The Victorians - Towards the Modern World

Reform

Poverty

Jo and others like him were the product of a strange alliance between the highest and the lowest in the land, those who opposed reform in principle and those who hated its effects. The enemy of this alliance was a man called Jeremy Bentham (1748-1832) whose 'utilitarian' philosophy offered successive Victorian governments a middle way between doing nothing and engaging in wholesale intervention.

Whenever his advice was sought Bentham would counter by asking one simple question: what provides the greatest happiness for the greatest number? There had been a system of poor relief since Elizabethan times but by 1830 it was overstretched and open to abuse: clearly it was of no benefit to the population as a whole if large numbers of people were tempted to rely on charity rather than their own efforts. The new Poor Law of 1834 was largely the creation of a Benthamite lawyer called Edwin Chadwick (1800-1890). He devised a system that was so unpleasant that only the truly destitute would be tempted to enter it. For Jo, a life on the streets was infinitely preferable to one of Chadwick's infamous workhouses.

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Disease

Edwin Chadwick was also the architect of the first Public Health Act (1848), forced upon an unwilling government by news of a fresh epidemic of cholera sweeping through Europe. Although bacteria had yet to be discovered the connection between the disease and foul water was obvious and Chadwick's act gave the government power to force newly established municipalities to build adequate sewers. This time the forces of reaction won. Chadwick's efforts were widely resisted in the name of local democracy and his commission was abolished after a few years. When improvements came they were largely the result of local initiatives. Governments could and did aid these initiatives with grants but the principle of 'laissez-faire' (hands-off) was preserved.

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Crime

Unlike poverty and disease, the detection and punishment of crime had always been seen as an area of government responsibility. Victoria's reign saw the establishment of professional police forces throughout the country but only in London did the Home Secretary have control. Elsewhere the principle of local accountability once again triumphed. Meanwhile public opinion oscillated between being tough on crime and tough on the causes of crime. A compromise was effected a) by making prison unpleasant and b) isolating offenders so that they could be steered towards better lives. This was known as the 'separate' system and required that each prisoner have a cell to him or herself, safe from the contaminating company of other convicts. It led to a major investment in new prisons (probably the greatest single item of public expenditure in the whole Victorian period) but in terms of preventing re-offending it did not work. Before the century was out the experiment had been abandoned.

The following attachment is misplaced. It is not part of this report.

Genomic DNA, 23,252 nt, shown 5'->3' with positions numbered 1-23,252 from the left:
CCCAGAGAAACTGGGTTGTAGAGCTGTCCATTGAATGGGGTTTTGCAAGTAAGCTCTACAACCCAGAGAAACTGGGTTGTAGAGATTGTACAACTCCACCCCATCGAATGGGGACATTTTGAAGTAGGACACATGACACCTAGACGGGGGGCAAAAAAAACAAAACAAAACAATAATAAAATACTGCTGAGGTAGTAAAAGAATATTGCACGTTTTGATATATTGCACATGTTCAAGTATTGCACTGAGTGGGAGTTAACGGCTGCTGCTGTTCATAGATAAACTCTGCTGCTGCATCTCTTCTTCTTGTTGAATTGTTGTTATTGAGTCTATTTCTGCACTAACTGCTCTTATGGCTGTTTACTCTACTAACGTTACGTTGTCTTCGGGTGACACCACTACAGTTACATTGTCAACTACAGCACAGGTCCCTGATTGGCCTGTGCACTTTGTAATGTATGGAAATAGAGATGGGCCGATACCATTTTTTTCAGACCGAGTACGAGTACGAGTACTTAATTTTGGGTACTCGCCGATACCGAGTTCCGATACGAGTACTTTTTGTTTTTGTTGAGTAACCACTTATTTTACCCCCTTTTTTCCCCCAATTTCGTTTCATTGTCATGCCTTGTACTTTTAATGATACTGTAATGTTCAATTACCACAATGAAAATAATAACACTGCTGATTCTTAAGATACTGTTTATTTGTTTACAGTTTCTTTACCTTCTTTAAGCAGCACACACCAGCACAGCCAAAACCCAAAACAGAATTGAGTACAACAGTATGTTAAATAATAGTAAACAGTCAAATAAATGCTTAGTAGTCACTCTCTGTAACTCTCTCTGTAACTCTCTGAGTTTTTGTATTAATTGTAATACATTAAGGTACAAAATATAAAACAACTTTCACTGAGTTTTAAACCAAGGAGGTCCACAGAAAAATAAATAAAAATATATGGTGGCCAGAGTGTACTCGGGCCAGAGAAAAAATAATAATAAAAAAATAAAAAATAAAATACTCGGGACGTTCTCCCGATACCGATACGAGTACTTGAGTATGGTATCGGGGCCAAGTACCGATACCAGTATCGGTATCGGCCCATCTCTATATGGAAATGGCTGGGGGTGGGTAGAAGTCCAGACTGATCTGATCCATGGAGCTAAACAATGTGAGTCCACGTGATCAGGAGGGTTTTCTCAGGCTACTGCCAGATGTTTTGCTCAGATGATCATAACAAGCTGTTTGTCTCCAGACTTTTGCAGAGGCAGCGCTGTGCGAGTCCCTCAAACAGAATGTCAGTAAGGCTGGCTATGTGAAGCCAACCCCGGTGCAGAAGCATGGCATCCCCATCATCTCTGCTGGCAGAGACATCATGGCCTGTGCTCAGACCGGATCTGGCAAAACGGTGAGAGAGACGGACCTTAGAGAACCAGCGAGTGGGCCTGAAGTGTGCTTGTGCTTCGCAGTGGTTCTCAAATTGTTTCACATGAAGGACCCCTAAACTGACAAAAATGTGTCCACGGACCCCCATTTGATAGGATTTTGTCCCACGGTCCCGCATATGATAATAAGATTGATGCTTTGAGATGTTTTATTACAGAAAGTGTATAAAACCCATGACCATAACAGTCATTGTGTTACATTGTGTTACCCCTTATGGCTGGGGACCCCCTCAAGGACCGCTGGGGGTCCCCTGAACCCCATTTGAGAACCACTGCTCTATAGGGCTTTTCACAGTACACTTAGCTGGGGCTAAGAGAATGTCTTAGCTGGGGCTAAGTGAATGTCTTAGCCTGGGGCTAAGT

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Democracy

By 1884 the vote had been given to almost all men over the age of 21. With a vastly expanded electorate to please, the nature of British politics changed. Governments now had to address the concerns of working people, even if the politicians themselves were still drawn from the property-owning elite. Coincidentally with Imperialism, the era of the Welfare State was at hand.

Despite a greater level of social security however, the 'boom-bust' cycle continued, sometimes even more ferociously than before. Whilst men like Morris wanted to free the economy from the operation of market forces and to get back to a time when people only made what they needed, others like Karl Marx (1818-1883) wanted to nationalise the means of production so that working people could share in the profits of their labour. In due course these ideas would harden into a belief that working people should seize what properly belonged to them, giving rise to the conflict between 'left' and 'right' that dominated the politics of the 20th century.

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